How to Prepare

  • Place the herb in a clear glass jar. Pour in oil until it completely covers the herb, close the jar, and shake well. Place the jar in a sunny spot, such as on a windowsill, and leave for 2–6 weeks.
  • Pour the oil and herb mixture into a jelly bag, secured to the rim of a jug or bowl with string (or use a wine press as pictured above in hot infused oils). Allow the oil to filter through the bag.
  • Squeeze out the remaining oil from the bag. Pour the infused oil into dark glass bottles, label, and store. Alternatively, repeat the whole process with the infused oil and fresh herbs.

How to Make Herbal Syrup

Honey and unrefined sugar are effective preservatives and can be combined with infusions or decoctions to make syrups and cordials. They have the additional benefit of having a soothing action, and therefore make a perfect vehicle for cough mixtures as well as relieving sore throats. With their sweet taste, syrups can disguise the taste of unpalatable herbs and are therefore greatly appreciated by children.

A syrup is made with equal proportions of an herbal infusion or decoction and honey or unrefined sugar. When making an infusion or decoction for a syrup, it needs to be infused or simmered for the maximum time to optimize its medicinal action. Infusions should be infused for 15 minutes and decoctions should be simmered for 30 minutes.

Press the soaked herb through the strainer or sieve to remove as much liquid as possible. Small amounts of neat tincture can be added to the cooled syrup to increase its effectiveness.

Syrups Made with Tinctures

Syrups may also be made with tinctures instead of infusions or decoctions. Combine 500 g of honey or unrefined sugar with 1 cup (250 ml) of water. Gently heat until all the sugar or honey has dissolved and the mixture has thickened. Remove from the heat. Once cool, stir 1 part of the tincture, or mixture of tinctures, into 3 parts of the syrup and bottle as directed opposite.

Standard Quantity

2 cups (500 ml) infusion or decoction, infused or heated for the maximum time (see left); 500 g honey or unrefined sugar

Standard Dosage

Take 1–2 tsp (5–10 ml) 3 times a day.


Store in dark glass bottles with cork tops in a cool place for up to 6 months.

How to Prepare

  • Pour the infusion or decoction into a pan. Add the honey or sugar. Gently heat, stirring constantly until all the honey or sugar has dissolved and the mixture has a syrupy consistency. Remove from the heat and cool.
  • Pour the cooled syrup into sterilized glass jars using a funnel and store in a cool, dark place. Seal the jars with cork stoppers, because syrups are prone to ferment and may explode if kept in screw-topped bottles.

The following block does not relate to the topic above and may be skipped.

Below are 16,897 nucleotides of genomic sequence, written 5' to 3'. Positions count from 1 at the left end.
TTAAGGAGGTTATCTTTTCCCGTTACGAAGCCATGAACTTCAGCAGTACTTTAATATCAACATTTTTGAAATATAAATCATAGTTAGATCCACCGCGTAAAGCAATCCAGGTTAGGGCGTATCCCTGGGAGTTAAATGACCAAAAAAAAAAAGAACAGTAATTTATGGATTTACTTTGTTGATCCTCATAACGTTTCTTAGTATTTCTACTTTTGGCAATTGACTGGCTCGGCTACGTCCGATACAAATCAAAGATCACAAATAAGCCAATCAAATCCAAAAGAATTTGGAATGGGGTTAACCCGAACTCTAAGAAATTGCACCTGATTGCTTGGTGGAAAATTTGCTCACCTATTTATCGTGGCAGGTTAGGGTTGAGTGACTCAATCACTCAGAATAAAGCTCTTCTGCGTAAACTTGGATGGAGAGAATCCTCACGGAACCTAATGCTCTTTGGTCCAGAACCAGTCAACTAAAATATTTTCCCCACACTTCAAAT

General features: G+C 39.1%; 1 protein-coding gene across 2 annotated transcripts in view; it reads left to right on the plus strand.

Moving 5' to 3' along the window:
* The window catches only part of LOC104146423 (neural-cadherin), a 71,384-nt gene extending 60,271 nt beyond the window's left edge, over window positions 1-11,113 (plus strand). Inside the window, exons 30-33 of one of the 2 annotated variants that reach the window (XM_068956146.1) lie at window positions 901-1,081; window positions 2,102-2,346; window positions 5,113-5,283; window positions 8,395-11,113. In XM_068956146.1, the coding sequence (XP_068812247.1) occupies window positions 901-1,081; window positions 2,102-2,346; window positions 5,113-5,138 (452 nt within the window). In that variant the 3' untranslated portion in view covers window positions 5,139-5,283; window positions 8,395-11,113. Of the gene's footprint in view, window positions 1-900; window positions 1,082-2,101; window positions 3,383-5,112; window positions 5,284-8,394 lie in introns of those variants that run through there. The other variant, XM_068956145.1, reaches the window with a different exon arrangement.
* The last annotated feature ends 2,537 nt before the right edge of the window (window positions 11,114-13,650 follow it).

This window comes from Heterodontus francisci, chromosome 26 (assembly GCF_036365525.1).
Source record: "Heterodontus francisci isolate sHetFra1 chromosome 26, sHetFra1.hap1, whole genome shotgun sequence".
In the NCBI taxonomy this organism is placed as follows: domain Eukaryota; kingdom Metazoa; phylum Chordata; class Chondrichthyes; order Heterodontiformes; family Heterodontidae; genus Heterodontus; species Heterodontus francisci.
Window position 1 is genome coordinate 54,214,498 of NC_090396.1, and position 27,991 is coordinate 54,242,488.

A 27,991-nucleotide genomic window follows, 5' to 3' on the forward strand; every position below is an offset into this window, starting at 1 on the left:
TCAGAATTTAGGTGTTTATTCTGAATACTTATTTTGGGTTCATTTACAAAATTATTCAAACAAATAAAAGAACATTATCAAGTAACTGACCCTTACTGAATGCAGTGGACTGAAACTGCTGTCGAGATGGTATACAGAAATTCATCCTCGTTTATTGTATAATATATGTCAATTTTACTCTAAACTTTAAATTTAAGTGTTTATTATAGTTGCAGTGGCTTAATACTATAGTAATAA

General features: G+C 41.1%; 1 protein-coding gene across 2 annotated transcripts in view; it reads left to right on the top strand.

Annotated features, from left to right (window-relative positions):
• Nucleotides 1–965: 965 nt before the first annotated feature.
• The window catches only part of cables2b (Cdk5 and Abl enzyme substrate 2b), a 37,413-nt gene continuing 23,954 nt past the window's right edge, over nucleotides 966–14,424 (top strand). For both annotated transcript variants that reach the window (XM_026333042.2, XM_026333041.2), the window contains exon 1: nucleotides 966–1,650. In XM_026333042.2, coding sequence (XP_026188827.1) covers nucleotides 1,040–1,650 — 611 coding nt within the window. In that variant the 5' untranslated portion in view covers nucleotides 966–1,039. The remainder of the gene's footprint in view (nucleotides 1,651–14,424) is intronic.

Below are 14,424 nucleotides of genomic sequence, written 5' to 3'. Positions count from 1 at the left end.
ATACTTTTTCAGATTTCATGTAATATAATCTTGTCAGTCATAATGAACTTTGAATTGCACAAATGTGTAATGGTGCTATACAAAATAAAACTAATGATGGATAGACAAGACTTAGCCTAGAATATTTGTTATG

How to Make Herbal Tincture

Tinctures are made by soaking an herb in alcohol. This encourages the active plant constituents to dissolve, giving tinctures a relatively stronger action than infusions or decoctions. They are convenient to use and last up to two years. Tinctures can be made using a jug and a jelly bag, instead of a wine press. Although mainly used in European, American, and Australian herbal medicine, tinctures play a part in most herbal traditions.

Tinctures are strong preparations, and it is essential to check the recommended dosage. Never use industrial alcohol, methylated spirits (methyl alcohol) or rubbing alcohol (isopropyl alcohol) in tinctures.

Alcohol-reduced Tinctures

Alcoholic tinctures should sometimes be avoided, for example during pregnancy or a gastric inflammation. Adding 1 tsp (5 ml) of tincture to a small glass of almost boiling water and leaving it for 5 minutes allows the alcohol to evaporate. To make nonalcoholic tinctures, replace the alcohol with vinegar or glycerol.

Tincture Ratios

Tinctures are made in different strengths, expressed as ratios. In this book, a 1:5 ratio (1 part herb to 5 parts alcohol) is used, unless otherwise stated.

Standard Quantity

200 g dried or 300 g fresh herb chopped into small pieces to 1 quart (1 liter) alcohol—vodka of 35–40% alcohol is ideal, although rum hides the taste of bitter or unpalatable herbs

Standard Dosage

Take 1 tsp (5 ml) 2 –3 times a day diluted in 1 tbsp plus 1 tsp (25 ml) of water or fruit juice.


Store in sterilized, dark glass bottles in a cool dark place for up to 2 years.

How to Prepare

  • Place the herb in a large, clean glass jar and pour on the alcohol, ensuring that the herb is covered. Close and label the jar. Shake well for 1–2 minutes and store in a cool dark place for 10–14 days, shaking the jar every 1–2 days.
  • Set up the wine press, placing a muslin or nylon mesh bag securely inside. Pour in the mixture and collect the liquid in the jug.
  • Slowly close the wine press, extracting the remaining liquid from the herbs until no more drips appear. Discard the leftover herbs.
  • Pour the tincture into clean, dark glass bottles using a funnel. When full, stopper with a cork or screw top and label the bottles.

How to Make Herbal Decoction

Roots, bark, twigs, and berries usually require a more forceful treatment than leaves or flowers to extract their medicinal constituents. A decoction involves simmering these tougher parts in boiling water. Fresh or dried plant material may be used and should be cut or broken into small pieces before decocting. Like infusions, decoctions can be taken hot or cold.

Decoctions are generally made using roots, bark, and berries, but sometimes leaves and flowers may be included. Add these more delicate parts of a plant once the heat is turned off and the decoction has finished simmering and is beginning to cool. Then strain and use as required.